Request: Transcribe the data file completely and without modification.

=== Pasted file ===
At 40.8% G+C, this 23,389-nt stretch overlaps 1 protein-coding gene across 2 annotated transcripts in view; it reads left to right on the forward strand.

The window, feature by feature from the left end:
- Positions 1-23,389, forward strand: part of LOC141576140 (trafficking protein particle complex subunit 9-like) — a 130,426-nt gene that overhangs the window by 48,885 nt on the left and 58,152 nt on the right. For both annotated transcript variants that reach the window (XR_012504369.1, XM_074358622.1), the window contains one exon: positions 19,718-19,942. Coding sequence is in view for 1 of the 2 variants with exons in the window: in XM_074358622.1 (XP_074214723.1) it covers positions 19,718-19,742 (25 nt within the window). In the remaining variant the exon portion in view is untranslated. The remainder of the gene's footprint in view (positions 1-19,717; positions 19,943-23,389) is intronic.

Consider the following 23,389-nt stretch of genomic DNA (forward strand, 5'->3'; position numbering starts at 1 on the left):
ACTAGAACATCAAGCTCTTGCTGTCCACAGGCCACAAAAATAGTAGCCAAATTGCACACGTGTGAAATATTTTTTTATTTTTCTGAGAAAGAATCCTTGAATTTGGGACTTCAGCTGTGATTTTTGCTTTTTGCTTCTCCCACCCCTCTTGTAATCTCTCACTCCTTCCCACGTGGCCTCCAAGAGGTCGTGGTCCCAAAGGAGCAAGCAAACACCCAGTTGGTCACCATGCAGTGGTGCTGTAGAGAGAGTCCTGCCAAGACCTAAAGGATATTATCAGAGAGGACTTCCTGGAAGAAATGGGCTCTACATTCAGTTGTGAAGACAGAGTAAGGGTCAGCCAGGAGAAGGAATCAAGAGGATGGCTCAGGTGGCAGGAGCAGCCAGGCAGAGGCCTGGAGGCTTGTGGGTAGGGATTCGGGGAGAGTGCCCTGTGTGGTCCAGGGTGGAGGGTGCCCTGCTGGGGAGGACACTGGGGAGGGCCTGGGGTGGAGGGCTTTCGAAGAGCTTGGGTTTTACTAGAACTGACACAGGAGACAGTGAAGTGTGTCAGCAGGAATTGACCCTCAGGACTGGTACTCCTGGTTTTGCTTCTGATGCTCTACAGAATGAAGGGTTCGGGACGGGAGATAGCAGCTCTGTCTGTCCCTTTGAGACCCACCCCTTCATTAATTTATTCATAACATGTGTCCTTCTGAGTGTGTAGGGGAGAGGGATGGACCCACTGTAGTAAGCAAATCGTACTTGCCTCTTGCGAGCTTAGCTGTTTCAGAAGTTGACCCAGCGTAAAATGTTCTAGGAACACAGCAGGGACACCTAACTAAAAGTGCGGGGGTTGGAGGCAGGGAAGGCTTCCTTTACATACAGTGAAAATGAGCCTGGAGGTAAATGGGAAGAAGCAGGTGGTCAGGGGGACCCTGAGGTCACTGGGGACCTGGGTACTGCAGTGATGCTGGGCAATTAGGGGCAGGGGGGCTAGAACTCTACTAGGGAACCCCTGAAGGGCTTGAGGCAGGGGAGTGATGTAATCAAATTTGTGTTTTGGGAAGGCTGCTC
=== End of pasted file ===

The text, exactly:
At 40.8% G+C, this 23,389-nt stretch overlaps 1 protein-coding gene across 2 annotated transcripts in view; it reads left to right on the forward strand.

The window, feature by feature from the left end:
- Positions 1-23,389, forward strand: part of LOC141576140 (trafficking protein particle complex subunit 9-like) — a 130,426-nt gene that overhangs the window by 48,885 nt on the left and 58,152 nt on the right. For both annotated transcript variants that reach the window (XR_012504369.1, XM_074358622.1), the window contains one exon: positions 19,718-19,942. Coding sequence is in view for 1 of the 2 variants with exons in the window: in XM_074358622.1 (XP_074214723.1) it covers positions 19,718-19,742 (25 nt within the window). In the remaining variant the exon portion in view is untranslated. The remainder of the gene's footprint in view (positions 1-19,717; positions 19,943-23,389) is intronic.

Consider the following 23,389-nt stretch of genomic DNA (forward strand, 5'->3'; position numbering starts at 1 on the left):
ACTAGAACATCAAGCTCTTGCTGTCCACAGGCCACAAAAATAGTAGCCAAATTGCACACGTGTGAAATATTTTTTTATTTTTCTGAGAAAGAATCCTTGAATTTGGGACTTCAGCTGTGATTTTTGCTTTTTGCTTCTCCCACCCCTCTTGTAATCTCTCACTCCTTCCCACGTGGCCTCCAAGAGGTCGTGGTCCCAAAGGAGCAAGCAAACACCCAGTTGGTCACCATGCAGTGGTGCTGTAGAGAGAGTCCTGCCAAGACCTAAAGGATATTATCAGAGAGGACTTCCTGGAAGAAATGGGCTCTACATTCAGTTGTGAAGACAGAGTAAGGGTCAGCCAGGAGAAGGAATCAAGAGGATGGCTCAGGTGGCAGGAGCAGCCAGGCAGAGGCCTGGAGGCTTGTGGGTAGGGATTCGGGGAGAGTGCCCTGTGTGGTCCAGGGTGGAGGGTGCCCTGCTGGGGAGGACACTGGGGAGGGCCTGGGGTGGAGGGCTTTCGAAGAGCTTGGGTTTTACTAGAACTGACACAGGAGACAGTGAAGTGTGTCAGCAGGAATTGACCCTCAGGACTGGTACTCCTGGTTTTGCTTCTGATGCTCTACAGAATGAAGGGTTCGGGACGGGAGATAGCAGCTCTGTCTGTCCCTTTGAGACCCACCCCTTCATTAATTTATTCATAACATGTGTCCTTCTGAGTGTGTAGGGGAGAGGGATGGACCCACTGTAGTAAGCAAATCGTACTTGCCTCTTGCGAGCTTAGCTGTTTCAGAAGTTGACCCAGCGTAAAATGTTCTAGGAACACAGCAGGGACACCTAACTAAAAGTGCGGGGGTTGGAGGCAGGGAAGGCTTCCTTTACATACAGTGAAAATGAGCCTGGAGGTAAATGGGAAGAAGCAGGTGGTCAGGGGGACCCTGAGGTCACTGGGGACCTGGGTACTGCAGTGATGCTGGGCAATTAGGGGCAGGGGGGCTAGAACTCTACTAGGGAACCCCTGAAGGGCTTGAGGCAGGGGAGTGATGTAATCAAATTTGTGTTTTGGGAAGGCTGCTC